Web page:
Just a few days ago, we reported on concerns over cases of untreatable gonorrhea resulting from resistance to commonly used antibiotics. That’s still the case, but thanks to some welcome side effects from a mass vaccination in New Zealand, we may be one step closer to the first vaccine to offer any protection against the sexually transmitted infection.
Research published yesterday in The Lancet reveals that the rates of gonorrhea decreased in New Zealand following the widespread vaccination against an outbreak of bacterial meningitis. This happened because the bacteria associated with meningitis is a “cousin” of the one that causes gonorrhea. It’s completely different bacteria than the one behind chlamydia — another common STI. Researchers noted that because the vaccine had no impact on preventing chlamydia, it helped to confirm the connection between the vaccine for bacterial meningitis and one that could help prevent gonorrhea.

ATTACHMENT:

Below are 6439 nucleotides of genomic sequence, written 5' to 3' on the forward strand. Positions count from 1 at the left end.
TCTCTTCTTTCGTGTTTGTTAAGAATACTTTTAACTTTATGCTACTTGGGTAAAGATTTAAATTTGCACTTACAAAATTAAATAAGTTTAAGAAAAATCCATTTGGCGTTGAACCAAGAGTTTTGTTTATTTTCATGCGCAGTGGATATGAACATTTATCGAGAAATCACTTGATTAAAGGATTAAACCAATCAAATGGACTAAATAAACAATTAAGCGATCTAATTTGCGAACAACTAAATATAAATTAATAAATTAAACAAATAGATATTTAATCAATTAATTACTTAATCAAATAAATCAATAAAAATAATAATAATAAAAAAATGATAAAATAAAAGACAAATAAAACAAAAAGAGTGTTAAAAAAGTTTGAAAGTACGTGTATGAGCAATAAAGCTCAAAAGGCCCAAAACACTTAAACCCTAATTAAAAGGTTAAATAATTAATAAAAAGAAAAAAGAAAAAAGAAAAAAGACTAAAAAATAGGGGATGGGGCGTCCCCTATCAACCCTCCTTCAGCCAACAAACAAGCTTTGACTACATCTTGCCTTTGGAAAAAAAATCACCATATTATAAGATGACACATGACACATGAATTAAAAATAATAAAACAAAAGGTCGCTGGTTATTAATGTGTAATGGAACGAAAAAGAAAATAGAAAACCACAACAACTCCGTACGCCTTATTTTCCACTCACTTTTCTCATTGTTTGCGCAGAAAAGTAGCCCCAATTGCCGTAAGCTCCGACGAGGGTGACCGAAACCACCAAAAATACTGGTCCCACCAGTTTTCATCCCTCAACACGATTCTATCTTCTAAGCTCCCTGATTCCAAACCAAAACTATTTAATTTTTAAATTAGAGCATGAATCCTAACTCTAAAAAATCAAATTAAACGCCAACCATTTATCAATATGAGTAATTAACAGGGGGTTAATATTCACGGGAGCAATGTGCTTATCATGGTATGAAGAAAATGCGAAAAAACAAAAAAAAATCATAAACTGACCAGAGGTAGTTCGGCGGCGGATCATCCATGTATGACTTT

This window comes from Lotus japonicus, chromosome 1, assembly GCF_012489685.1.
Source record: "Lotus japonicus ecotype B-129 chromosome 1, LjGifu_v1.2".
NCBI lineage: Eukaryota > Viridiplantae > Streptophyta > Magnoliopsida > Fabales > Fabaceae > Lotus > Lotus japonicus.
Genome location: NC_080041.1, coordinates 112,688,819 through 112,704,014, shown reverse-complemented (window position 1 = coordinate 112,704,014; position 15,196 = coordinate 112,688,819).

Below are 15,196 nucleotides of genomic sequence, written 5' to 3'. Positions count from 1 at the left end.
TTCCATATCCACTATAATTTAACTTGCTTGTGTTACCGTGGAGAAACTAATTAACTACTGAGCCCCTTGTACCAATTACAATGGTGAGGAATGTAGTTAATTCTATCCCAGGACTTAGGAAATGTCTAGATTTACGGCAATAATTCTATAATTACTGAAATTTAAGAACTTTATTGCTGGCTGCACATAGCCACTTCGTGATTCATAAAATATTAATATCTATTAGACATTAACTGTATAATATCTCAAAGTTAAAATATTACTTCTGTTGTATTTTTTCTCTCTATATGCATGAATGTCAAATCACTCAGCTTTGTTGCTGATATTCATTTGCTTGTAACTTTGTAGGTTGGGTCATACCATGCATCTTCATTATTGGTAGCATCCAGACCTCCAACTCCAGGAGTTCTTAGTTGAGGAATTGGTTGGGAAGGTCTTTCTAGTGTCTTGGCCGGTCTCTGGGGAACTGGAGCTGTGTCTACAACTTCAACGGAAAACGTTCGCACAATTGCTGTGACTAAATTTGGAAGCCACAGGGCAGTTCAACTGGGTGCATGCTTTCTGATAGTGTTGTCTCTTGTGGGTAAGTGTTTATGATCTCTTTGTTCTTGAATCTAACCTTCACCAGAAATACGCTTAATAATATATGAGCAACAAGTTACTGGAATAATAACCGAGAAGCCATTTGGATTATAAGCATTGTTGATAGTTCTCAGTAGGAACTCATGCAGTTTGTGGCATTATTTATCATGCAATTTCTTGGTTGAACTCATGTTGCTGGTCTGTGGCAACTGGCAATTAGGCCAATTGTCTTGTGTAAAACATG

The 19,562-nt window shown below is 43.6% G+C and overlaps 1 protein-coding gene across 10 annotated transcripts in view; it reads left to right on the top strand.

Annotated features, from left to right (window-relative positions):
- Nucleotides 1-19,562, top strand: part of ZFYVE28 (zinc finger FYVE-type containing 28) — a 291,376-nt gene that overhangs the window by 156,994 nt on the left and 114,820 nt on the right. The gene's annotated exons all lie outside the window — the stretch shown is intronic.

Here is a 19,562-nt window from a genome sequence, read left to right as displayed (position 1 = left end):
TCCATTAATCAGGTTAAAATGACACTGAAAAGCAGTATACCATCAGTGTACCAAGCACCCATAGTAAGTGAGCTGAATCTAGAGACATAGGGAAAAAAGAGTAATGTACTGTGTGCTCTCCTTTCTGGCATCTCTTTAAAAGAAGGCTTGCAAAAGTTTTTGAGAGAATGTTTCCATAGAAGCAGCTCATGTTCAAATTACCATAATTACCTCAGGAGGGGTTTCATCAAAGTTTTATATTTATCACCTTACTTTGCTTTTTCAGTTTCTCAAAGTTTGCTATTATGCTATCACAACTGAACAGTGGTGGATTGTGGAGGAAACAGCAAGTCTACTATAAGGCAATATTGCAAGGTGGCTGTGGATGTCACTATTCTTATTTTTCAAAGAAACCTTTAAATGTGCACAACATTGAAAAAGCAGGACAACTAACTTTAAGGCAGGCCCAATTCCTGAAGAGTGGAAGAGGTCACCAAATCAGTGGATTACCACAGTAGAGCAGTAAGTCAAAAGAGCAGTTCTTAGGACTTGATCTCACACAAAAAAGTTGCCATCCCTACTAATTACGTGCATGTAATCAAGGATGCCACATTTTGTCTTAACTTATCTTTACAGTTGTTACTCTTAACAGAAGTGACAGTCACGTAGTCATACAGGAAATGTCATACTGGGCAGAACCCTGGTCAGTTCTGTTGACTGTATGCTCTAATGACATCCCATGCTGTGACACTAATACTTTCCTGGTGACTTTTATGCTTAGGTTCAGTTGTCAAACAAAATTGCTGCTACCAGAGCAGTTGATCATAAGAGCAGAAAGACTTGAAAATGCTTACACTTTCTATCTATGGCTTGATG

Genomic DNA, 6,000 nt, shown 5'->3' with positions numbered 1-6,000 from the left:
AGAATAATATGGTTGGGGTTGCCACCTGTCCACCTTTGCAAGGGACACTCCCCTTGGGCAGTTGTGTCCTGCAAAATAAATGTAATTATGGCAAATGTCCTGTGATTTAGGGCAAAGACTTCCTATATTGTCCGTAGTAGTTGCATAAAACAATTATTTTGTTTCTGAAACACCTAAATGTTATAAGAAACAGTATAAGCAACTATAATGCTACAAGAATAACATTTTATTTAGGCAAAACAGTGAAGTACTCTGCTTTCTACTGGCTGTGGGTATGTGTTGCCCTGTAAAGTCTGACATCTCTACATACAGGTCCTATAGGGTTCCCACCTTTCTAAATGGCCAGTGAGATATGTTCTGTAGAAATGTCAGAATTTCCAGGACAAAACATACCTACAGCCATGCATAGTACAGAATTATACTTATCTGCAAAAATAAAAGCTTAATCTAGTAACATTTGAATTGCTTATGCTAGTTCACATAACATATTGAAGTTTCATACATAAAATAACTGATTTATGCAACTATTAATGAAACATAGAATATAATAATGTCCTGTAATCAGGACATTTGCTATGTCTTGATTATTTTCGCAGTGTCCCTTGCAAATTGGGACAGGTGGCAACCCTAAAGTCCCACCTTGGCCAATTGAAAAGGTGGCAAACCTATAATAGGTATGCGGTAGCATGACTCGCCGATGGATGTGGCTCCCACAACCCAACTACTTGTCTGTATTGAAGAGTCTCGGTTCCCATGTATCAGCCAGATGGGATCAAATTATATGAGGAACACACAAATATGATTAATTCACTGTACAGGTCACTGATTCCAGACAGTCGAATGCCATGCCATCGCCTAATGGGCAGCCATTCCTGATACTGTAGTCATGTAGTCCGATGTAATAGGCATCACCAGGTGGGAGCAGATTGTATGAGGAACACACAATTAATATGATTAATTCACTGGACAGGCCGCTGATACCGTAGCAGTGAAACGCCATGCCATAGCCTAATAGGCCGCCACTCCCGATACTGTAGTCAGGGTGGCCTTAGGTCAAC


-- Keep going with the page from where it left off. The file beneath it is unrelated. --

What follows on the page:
Overall, the researchers found that 41 percent of those vaccinated became infected with gonorrhea, versus 51 percent of those who did not receive the vaccine. Combined with other factors, including ethnicity and gender, those behind the study found that the vaccine reduced the occurrence of gonorrhea by around 31 percent.
That may seem like it’s on the low side, but it’s a start.
Dr. Helen Petousis-Harris, lead author of the new study and a senior lecturer at the University of Auckland, told CNN that “even moderate protection” against STIs like gonorrhea could have a significant impact because the bacteria “are very tricky.”
“Given the emergence of drug resistance, a vaccine may be our only avenue,” she said.
Gonorrhea, which infects an estimated 78 million people each year, can affect the genitals, rectum and throat and is increasingly spread through oral sex. On top of that, according to WHO, complications of gonorrhea disproportionately affect women, causing pelvic inflammatory disease, ectopic pregnancy and infertility as well as an increased risk of HIV. It can also be passed onto a child during pregnancy.